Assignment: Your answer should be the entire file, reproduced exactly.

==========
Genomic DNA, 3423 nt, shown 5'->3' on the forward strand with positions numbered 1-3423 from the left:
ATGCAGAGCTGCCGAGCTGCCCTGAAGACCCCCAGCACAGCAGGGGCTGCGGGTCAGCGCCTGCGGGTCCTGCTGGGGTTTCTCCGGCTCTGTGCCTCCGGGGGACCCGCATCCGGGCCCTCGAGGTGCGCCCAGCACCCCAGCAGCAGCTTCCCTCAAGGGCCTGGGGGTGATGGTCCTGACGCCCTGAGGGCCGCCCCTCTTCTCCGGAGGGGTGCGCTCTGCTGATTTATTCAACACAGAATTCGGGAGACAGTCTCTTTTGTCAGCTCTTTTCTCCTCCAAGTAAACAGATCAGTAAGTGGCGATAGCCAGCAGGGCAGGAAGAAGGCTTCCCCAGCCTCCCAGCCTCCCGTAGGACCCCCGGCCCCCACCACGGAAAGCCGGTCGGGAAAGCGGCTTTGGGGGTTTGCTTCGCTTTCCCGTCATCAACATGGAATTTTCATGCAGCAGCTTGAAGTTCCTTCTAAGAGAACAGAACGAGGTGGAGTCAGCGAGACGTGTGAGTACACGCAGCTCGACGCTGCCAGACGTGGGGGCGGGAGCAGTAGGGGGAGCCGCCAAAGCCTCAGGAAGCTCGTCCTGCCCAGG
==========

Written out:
Genomic DNA, 3423 nt, shown 5'->3' on the forward strand with positions numbered 1-3423 from the left:
ATGCAGAGCTGCCGAGCTGCCCTGAAGACCCCCAGCACAGCAGGGGCTGCGGGTCAGCGCCTGCGGGTCCTGCTGGGGTTTCTCCGGCTCTGTGCCTCCGGGGGACCCGCATCCGGGCCCTCGAGGTGCGCCCAGCACCCCAGCAGCAGCTTCCCTCAAGGGCCTGGGGGTGATGGTCCTGACGCCCTGAGGGCCGCCCCTCTTCTCCGGAGGGGTGCGCTCTGCTGATTTATTCAACACAGAATTCGGGAGACAGTCTCTTTTGTCAGCTCTTTTCTCCTCCAAGTAAACAGATCAGTAAGTGGCGATAGCCAGCAGGGCAGGAAGAAGGCTTCCCCAGCCTCCCAGCCTCCCGTAGGACCCCCGGCCCCCACCACGGAAAGCCGGTCGGGAAAGCGGCTTTGGGGGTTTGCTTCGCTTTCCCGTCATCAACATGGAATTTTCATGCAGCAGCTTGAAGTTCCTTCTAAGAGAACAGAACGAGGTGGAGTCAGCGAGACGTGTGAGTACACGCAGCTCGACGCTGCCAGACGTGGGGGCGGGAGCAGTAGGGGGAGCCGCCAAAGCCTCAGGAAGCTCGTCCTGCCCAGG